A government-run public option is not likely to be included in the final health care reform bill, said U.S. Sen. Bill Nelson, D-Florida, at a meeting of business officials Tuesday.
Nelson addressed the Chamber of Southwest Florida at Edison State College on a myriad of political issues - the recession, health care reform and off-shore drilling - and said that even though he is a Democrat he's not supporting the public option recently passed by the House of Representatives.
"At the end of the day, a public plan is not going to pass the Senate," he said. "That is why the Senate version will basically be close to what is the final result that will ultimately go to the president for his signature."
Unlike the House, which only requires a vote of 50 percent plus one to pass a bill, the Senate needs 60 votes, he said.
The Senate approved open debate for the 2,074-page bill with tight margins of 60-39 last Saturday, yet Nelson said it will never receive that support if the public option stays in.
"You can't get 60 votes for a public plan. If you had a public plan, the maximum a public plan would cover is no more than 2 percent of all American citizens and yet the way it has dominated the debate you would think that is the only thing that is important," he said.
Nelson said healthcare needs to be reformed to cap the rising costs of Medicare and Medicaid. Furthermore, 46 million people are estimated to have no insurance and simply preventing those people from using expensive emergency rooms for primary care would lower costs immediately.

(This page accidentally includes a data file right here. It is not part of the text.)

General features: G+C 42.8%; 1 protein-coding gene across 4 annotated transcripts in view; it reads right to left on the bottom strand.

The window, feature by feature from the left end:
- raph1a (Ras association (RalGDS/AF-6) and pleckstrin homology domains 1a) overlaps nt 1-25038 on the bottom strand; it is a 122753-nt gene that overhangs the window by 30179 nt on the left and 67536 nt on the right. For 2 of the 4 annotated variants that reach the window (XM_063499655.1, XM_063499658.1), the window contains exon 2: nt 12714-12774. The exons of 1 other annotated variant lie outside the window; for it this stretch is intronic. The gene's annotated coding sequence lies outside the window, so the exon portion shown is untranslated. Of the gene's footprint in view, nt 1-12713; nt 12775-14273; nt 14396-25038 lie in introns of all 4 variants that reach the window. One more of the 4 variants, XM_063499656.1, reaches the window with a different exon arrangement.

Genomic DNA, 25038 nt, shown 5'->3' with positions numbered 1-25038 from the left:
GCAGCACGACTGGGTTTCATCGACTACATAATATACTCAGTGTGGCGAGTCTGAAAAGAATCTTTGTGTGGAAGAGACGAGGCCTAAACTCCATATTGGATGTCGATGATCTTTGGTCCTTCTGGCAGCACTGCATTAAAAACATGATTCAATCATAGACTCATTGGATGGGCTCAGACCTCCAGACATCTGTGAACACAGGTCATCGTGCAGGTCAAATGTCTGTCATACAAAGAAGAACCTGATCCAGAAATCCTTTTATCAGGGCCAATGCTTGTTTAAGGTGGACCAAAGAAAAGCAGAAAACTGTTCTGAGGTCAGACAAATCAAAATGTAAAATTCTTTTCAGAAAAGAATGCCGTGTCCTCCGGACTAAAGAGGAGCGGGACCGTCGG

The focus of the bill is to create a health care exchange where private insurers compete for those Americans without coverage, as well as prevent insurance companies from denying people for preexisting conditions.
Senators are working from now to Christmas Eve to make changes to the bill and get the 60 votes necessary for approval. If it doesn't happen by that date, Nelson said they will try again starting in January.
Some other initiatives in the bill include helping hospitals and physician offices to increase efficiency by using electronic records and increasing compensation for family physicians so they can monitor patient care more closely. This means that specialists, such as cardiologists or oncologists, won't receive as much reimbursement as in the past.
"The American people and U.S. government can't continue to absorb the cost of increases of healthcare unless we change the system," said Nelson.
During his address in Fort Myers, Nelson also discussed the public health issue of local homes with imported, defective drywall.
The U.S. Consumer Product Safety Commission released a study showing a "strong association" between the defective drywall and the corrosion of pipes and wires.
A subsequent report said there is only a "possible" link between the hydrogen sulfide gas and respiratory problems.
The Centers for Disease Control and U.S. Environmental Protection Agency have yet to find a direct link between the gas and health problems.
"The EPA and CDC still can't draw a link between the respiratory problems and the out-gassing," said Nelson.
He added that common sense shows a link between the "out-gassing" and the respiratory problems.
Approximately 1,400 homes in Florida have reported issues with defective drywall and as many as 60,000 homes were likely built with that type of drywall. Federal officials are trying to get the Federal Emergency Management Agency to provide temporary housing for Florida residents living in a home with defective drywall.
"They can't get their mortgage company to work with them, the insurance company says they are responsible, and the home builder can't help them because he is broke," said Nelson. "And where do they turn?"